Simple & Painless: The limitations of spillover in environmental campaigning
Author(s): Tom Crompton, John Thøgersen
The comfortable perception that global environmental challenges can be met through marginal lifestyle changes no longer bears scrutiny. The cumulative impact of large numbers of individuals making marginal improvements in their environmental impact will be a marginal collective improvement in environmental impact. Yet we live at a time when we need urgent and ambitious changes.
If those in government, business or the third sector persist in advocating ‘simple and painless’ behavioural changes as a meaningful response to today’s most pressing environmental challenges, this must be because they are persuaded that such changes will encourage the adoption of other, and particularly other more ambitious, behaviours.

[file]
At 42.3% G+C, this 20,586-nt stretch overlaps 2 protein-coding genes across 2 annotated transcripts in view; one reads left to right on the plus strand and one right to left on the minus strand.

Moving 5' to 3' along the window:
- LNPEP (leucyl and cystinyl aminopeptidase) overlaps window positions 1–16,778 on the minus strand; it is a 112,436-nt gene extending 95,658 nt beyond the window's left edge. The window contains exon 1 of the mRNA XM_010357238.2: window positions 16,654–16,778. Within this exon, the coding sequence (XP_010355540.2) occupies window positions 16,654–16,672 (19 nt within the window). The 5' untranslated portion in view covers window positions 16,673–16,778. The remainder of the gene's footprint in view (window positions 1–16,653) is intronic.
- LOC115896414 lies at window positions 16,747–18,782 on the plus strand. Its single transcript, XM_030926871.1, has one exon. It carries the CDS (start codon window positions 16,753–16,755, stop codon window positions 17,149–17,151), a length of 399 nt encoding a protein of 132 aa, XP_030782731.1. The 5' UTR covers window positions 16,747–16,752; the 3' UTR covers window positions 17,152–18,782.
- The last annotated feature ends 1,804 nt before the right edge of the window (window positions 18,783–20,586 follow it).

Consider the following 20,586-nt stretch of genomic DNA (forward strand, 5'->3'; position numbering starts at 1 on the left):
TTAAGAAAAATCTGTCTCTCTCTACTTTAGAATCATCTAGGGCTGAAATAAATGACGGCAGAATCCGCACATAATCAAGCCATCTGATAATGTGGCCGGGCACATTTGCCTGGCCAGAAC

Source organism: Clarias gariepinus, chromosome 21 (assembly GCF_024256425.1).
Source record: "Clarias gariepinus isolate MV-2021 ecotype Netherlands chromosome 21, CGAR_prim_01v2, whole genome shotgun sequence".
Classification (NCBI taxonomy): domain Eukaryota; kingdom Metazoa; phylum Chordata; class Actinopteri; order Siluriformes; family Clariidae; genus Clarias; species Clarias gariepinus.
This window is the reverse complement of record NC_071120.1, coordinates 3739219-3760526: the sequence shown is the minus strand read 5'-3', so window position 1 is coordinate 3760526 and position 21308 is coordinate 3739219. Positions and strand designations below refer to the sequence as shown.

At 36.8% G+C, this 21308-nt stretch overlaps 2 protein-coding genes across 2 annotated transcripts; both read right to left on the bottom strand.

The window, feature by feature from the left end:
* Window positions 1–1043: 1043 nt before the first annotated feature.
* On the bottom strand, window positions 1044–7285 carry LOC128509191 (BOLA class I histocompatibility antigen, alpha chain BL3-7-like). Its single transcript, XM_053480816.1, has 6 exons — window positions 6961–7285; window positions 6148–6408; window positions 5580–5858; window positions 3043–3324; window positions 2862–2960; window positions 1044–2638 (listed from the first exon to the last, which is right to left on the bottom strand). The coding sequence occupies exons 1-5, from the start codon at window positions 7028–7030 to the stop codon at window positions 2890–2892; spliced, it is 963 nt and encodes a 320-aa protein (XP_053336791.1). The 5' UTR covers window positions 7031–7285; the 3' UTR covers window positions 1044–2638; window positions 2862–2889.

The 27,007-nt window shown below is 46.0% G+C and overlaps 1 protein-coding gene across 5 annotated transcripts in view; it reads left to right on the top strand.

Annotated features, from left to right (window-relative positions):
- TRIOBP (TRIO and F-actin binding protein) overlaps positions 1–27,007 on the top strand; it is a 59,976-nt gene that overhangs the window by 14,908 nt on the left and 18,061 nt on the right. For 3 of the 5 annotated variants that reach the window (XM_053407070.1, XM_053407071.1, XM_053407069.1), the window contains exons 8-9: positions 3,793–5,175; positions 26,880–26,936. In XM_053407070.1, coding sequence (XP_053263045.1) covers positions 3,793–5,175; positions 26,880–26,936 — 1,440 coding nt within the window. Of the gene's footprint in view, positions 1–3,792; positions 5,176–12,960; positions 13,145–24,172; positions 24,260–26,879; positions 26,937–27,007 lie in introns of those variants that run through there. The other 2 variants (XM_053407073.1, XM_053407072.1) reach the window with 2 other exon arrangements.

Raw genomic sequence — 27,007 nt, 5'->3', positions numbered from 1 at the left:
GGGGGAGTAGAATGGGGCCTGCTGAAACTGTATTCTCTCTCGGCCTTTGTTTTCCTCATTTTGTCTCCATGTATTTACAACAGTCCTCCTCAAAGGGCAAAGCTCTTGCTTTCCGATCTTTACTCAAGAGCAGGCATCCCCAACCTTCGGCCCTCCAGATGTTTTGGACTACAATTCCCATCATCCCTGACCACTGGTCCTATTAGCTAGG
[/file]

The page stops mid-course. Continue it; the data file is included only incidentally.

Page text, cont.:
Among these other more ambitious behaviours, engagement with political process will be of particular importance. Whatever the steps that can be taken to mitigate a problem such as climate change through private-sphere behavioural changes, ambitious new government intervention is urgently needed. This in turn requires the development of greater public activism (e.g. participation in direct action), active citizenship (e.g. writing letters to political decision-makers) and passive acceptance of government intervention.
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